Christianity 201

May 23, 2013

Jesus is the New Temple

Jesus A TheographyI am currently working my way very slowly through the book, Jesus: A Theography by Frank Viola and Leonard Sweet. The book explores various aspects of Jesus’ ministry and goes beyond the simple ‘womb to tomb’ biography by dealing with the pre-incarnate and post-incarnate Christ. I’m currently about half-way through the book and landed on this section where the authors enumerate the various places where Jesus takes on the role that Israel formerly ascribed to ‘temple.’  This is taken from pages 171-173. I encourage you to visit Bible Gateway or Bible Hub to check out the various references in context.

  • The Jews understood that the temple was the one place on earth where heaven and earth intersected.  It was the extension of the garden of Eden, the playground of angels and humans.  Jesus was God and man.  He was the joining together of God’s dwelling and the dwelling of humans.  Jesus is the reality of Bethel, the “house of God,” which is marked by commerce between the heavens and the earth.  (Recall Jacob’s dream in Genesis 28, where angels ascended and descended from heaven to earth, and Jesus’ words to Nathanael in John 1 that Jesus is the fulfillment of God’s house.)
  • Jesus identified Himself as the tabernacle of God, the fulfillment of the tabernacle of Moses, where God’s glory rested.  The words of John 1:14, He “dwelt among us”, literally mean He “tabernacled among us.”  In the same text, John went on to say “and we beheld his glory.”
  • In John 2:19, Jesus said to the Jews, “Destroy this temple, and in three days I will raise it up.”  John then informed us, two verses later, that Jesus was speaking of the temple of His body.
  • In Matthew 12:6, Jesus announced that he is greater than the physical temple.  The physical temple was a signpost.  Jesus is the reality.
  • In Colossians 2:9, Paul says that all the fullness of the Godhead dwells in Jesus in bodily form.  In other words, Jesus is the dwelling place of God.
  • In John 20, Jesus breathed into the disciples.  They were now a new creation.  He then gave them the word of proclaiming forgiveness to sinners.  Forgiveness was the rule of the temple in Jerusalem.  The temple afforded forgiveness of sins by the sacrifices that were offered there.  Now Jesus, the real Temple and the real Sacrifice, offered forgiveness.  And those who were part of the Temple, His disciples, declared it as well.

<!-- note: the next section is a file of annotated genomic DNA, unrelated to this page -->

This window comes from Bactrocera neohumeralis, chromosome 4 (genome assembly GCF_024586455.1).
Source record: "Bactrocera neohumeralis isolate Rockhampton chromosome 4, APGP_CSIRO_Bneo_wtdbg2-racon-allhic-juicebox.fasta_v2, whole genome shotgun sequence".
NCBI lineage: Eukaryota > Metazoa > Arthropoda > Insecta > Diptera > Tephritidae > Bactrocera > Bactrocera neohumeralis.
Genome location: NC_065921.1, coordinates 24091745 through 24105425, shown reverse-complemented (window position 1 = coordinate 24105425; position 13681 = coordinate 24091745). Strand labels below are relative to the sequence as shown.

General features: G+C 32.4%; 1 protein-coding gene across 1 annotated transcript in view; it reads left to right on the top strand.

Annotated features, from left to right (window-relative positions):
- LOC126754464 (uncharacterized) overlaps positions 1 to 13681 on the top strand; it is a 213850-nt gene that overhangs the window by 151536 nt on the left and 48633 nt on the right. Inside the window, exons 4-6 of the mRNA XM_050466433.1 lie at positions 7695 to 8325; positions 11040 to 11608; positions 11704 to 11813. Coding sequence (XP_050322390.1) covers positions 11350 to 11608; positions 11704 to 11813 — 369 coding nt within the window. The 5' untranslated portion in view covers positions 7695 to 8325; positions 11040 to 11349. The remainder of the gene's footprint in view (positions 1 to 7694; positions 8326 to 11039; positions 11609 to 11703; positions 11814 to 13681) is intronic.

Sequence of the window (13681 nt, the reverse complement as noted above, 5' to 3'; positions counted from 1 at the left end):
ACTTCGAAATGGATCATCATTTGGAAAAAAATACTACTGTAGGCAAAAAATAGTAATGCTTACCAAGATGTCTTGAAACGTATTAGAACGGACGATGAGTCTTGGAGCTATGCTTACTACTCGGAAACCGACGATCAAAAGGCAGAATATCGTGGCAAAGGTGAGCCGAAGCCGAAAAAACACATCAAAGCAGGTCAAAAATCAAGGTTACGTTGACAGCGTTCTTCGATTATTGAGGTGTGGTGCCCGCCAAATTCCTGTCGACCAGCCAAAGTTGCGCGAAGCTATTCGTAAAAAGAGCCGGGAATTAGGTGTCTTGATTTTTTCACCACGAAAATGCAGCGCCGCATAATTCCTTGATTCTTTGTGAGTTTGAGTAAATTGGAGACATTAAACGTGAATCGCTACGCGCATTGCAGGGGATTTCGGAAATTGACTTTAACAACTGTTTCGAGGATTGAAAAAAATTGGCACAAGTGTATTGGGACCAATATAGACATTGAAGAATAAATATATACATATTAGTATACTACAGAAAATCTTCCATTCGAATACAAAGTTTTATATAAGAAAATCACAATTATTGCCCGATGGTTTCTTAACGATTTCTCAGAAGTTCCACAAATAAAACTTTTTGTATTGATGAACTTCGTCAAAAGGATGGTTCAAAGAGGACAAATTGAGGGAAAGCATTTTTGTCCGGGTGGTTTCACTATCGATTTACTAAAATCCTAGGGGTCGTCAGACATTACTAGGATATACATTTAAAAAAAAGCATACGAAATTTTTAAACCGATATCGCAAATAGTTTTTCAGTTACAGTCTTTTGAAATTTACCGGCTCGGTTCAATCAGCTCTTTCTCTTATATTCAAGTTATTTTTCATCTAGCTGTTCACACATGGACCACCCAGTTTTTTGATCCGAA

• In His ministry in Galilee, Jesus was acting and living as though He were the temple itself.  He was fulfilling all of the temple’s functions.  To have your sins forgiven in that day, you had to go to the temple.  Jesus was subverting this system by offering forgiveness Himself.
  • After the temple of His body was destroyed, Jesus rose again on the third day.  Fifty days later, at Pentecost, thousands of Jews were converted to Christ.  They were the “living stones” that were “hewn out of the one Rock,” which is Christ.  In Mark 14:58, one of the witnesses at Jesus’ trial said, “We heard him say, ‘I will destroy this man-made temple and in three days will build another, not made by man'”.  These living stones became the building blocks for the house of God.  Jesus, the real Temple, had increased.  Now the church has become the temple of God on earth.
  • In Acts 2, an unusual event occurred on the day of Pentecost in the city of Jerusalem.  The Spirit of God fell on 120 disciples of Jesus.  They spoke in tongues, and tongues of fire appeared on their heads.  The real temple of God was being born right in the midst of the old physical temple.  The tongues were the reverse of what happened in Babel.  At Babel sinful men tried to achieve unity by creating a tower to reach the heavens.  God judged their effort and confused them by scrambling their languages.  At Pentecost the Spirit of God united them, they spoke in other tongues, and they understood one another.  The fire on their heads is reminiscent of the fire that fell from heaven on the temple when it was dedicated.  The new temple of God is not built with human hands.
  • The temple was a signpost of a future reality.  It was God’s dwelling place.  It was the place of forgiveness, redemption, restoration, and wholeness.  It was the place of God’s presence on earth.



  1. […] An excerpt from the book appears here at Christianity 201. […]

    Pingback by Everything You Always Wanted To Know About Jesus | Thinking Out Loud — June 3, 2013 @ 7:20 am | Reply

  2. […] April, 2013: Intricacies in the Jesus Narrative. May, 2013: Jesus is the New Temple. […]

    Pingback by Jesus: A Paradox and an Oxymoron | Christianity 201 — December 21, 2020 @ 5:34 pm | Reply

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